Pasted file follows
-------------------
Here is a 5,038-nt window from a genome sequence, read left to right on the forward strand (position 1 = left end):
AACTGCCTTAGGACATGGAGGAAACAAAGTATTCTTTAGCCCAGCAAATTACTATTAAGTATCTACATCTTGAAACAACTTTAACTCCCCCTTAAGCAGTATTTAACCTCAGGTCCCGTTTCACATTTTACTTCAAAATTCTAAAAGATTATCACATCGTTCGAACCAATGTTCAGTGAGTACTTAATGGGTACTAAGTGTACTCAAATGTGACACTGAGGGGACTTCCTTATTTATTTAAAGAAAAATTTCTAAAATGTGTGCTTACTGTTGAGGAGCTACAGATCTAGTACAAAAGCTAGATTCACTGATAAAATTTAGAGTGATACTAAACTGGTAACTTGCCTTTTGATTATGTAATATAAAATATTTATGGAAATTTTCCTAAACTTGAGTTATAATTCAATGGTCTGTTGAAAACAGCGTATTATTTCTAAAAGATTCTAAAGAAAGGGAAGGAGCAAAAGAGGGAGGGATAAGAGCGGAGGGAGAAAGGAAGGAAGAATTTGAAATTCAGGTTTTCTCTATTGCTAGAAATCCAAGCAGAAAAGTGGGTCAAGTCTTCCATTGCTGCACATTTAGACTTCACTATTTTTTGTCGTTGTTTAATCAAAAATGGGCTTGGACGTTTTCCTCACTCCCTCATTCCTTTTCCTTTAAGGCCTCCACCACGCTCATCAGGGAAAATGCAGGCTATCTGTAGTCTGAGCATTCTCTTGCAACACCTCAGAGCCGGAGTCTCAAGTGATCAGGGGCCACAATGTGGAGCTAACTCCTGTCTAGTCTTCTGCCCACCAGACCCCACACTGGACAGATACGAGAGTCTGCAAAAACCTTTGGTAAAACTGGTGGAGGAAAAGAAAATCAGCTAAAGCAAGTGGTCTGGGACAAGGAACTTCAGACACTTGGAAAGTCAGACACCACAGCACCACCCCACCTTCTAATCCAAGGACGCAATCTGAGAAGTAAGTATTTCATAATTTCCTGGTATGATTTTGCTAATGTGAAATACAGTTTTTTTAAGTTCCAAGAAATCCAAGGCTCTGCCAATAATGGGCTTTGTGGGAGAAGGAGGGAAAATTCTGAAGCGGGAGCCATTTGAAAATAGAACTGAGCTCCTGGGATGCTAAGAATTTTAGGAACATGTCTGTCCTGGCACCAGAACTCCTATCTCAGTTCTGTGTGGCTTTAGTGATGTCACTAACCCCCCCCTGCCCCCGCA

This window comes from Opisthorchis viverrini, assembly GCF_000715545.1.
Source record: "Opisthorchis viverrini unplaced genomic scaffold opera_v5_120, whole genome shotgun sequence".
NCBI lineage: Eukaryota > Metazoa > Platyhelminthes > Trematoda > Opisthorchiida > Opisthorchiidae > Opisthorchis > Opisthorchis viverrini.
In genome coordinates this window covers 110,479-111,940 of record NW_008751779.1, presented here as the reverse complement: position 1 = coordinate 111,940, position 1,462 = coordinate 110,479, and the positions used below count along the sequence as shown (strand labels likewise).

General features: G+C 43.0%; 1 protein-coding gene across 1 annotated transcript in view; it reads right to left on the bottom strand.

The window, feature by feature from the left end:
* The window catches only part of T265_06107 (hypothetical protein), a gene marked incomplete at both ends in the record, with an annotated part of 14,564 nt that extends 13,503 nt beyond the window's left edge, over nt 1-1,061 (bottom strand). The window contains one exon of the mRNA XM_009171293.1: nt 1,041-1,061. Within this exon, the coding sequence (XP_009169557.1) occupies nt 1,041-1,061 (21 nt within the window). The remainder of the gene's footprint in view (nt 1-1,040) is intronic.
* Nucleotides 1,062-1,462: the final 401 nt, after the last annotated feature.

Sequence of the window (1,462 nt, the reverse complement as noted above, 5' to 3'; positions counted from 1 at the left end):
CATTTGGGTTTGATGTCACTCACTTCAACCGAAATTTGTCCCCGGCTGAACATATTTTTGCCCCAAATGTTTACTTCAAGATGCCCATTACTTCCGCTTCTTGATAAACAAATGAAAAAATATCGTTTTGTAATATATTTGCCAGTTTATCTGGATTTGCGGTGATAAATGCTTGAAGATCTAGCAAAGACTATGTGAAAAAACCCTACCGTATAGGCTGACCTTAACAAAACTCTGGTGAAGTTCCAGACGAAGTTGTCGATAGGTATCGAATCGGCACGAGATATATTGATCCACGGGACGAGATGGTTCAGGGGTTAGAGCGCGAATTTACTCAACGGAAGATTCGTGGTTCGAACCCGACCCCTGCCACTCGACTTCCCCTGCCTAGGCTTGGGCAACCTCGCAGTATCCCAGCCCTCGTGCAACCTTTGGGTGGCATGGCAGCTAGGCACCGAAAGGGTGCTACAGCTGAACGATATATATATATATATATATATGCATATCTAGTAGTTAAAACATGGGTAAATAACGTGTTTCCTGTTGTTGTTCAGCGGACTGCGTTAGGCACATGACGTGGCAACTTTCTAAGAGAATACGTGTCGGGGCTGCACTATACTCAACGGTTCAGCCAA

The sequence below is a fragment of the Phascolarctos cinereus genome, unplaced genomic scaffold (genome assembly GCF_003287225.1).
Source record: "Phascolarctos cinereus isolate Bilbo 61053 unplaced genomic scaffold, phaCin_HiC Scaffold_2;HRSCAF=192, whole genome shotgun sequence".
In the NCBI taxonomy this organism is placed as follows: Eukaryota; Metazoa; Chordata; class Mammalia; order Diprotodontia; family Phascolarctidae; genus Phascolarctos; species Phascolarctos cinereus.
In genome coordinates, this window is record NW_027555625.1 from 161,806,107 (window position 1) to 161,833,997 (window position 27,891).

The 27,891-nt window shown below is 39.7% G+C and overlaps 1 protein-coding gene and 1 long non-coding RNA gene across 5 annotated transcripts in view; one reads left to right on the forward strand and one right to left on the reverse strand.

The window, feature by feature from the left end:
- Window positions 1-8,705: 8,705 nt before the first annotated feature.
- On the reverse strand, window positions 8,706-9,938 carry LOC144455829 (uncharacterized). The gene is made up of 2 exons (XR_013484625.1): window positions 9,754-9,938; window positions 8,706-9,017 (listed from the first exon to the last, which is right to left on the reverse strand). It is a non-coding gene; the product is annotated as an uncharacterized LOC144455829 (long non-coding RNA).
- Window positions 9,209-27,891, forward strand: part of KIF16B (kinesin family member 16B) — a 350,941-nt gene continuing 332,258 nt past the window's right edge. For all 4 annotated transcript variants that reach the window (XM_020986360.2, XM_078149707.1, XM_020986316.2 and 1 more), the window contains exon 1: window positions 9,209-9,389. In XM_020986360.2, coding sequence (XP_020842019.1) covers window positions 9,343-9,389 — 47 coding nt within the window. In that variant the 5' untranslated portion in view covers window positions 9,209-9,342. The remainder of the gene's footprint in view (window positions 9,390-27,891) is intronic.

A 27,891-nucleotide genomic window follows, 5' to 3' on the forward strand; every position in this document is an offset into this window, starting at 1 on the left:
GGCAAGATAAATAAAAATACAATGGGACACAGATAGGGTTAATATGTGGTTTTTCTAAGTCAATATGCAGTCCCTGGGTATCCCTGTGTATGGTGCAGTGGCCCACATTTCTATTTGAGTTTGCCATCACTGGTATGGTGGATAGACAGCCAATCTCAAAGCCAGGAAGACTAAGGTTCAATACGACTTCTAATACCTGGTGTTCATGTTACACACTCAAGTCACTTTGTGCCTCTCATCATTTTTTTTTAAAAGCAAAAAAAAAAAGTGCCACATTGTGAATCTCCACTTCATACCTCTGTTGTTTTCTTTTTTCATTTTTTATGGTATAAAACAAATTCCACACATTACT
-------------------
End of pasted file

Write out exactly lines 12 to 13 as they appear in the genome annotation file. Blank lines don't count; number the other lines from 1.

CATTTGGGTTTGATGTCACTCACTTCAACCGAAATTTGTCCCCGGCTGAACATATTTTTGCCCCAAATGTTTACTTCAAGATGCCCATTACTTCCGCTTCTTGATAAACAAATGAAAAAATATCGTTTTGTAATATATTTGCCAGTTTATCTGGATTTGCGGTGATAAATGCTTGAAGATCTAGCAAAGACTATGTGAAAAAACCCTACCGTATAGGCTGACCTTAACAAAACTCTGGTGAAGTTCCAGACGAAGTTGTCGATAGGTATCGAATCGGCACGAGATATATTGATCCACGGGACGAGATGGTTCAGGGGTTAGAGCGCGAATTTACTCAACGGAAGATTCGTGGTTCGAACCCGACCCCTGCCACTCGACTTCCCCTGCCTAGGCTTGGGCAACCTCGCAGTATCCCAGCCCTCGTGCAACCTTTGGGTGGCATGGCAGCTAGGCACCGAAAGGGTGCTACAGCTGAACGATATATATATATATATATATATGCATATCTAGTAGTTAAAACATGGGTAAATAACGTGTTTCCTGTTGTTGTTCAGCGGACTGCGTTAGGCACATGACGTGGCAACTTTCTAAGAGAATACGTGTCGGGGCTGCACTATACTCAACGGTTCAGCCAA

The sequence below is a fragment of the Phascolarctos cinereus genome, unplaced genomic scaffold (genome assembly GCF_003287225.1).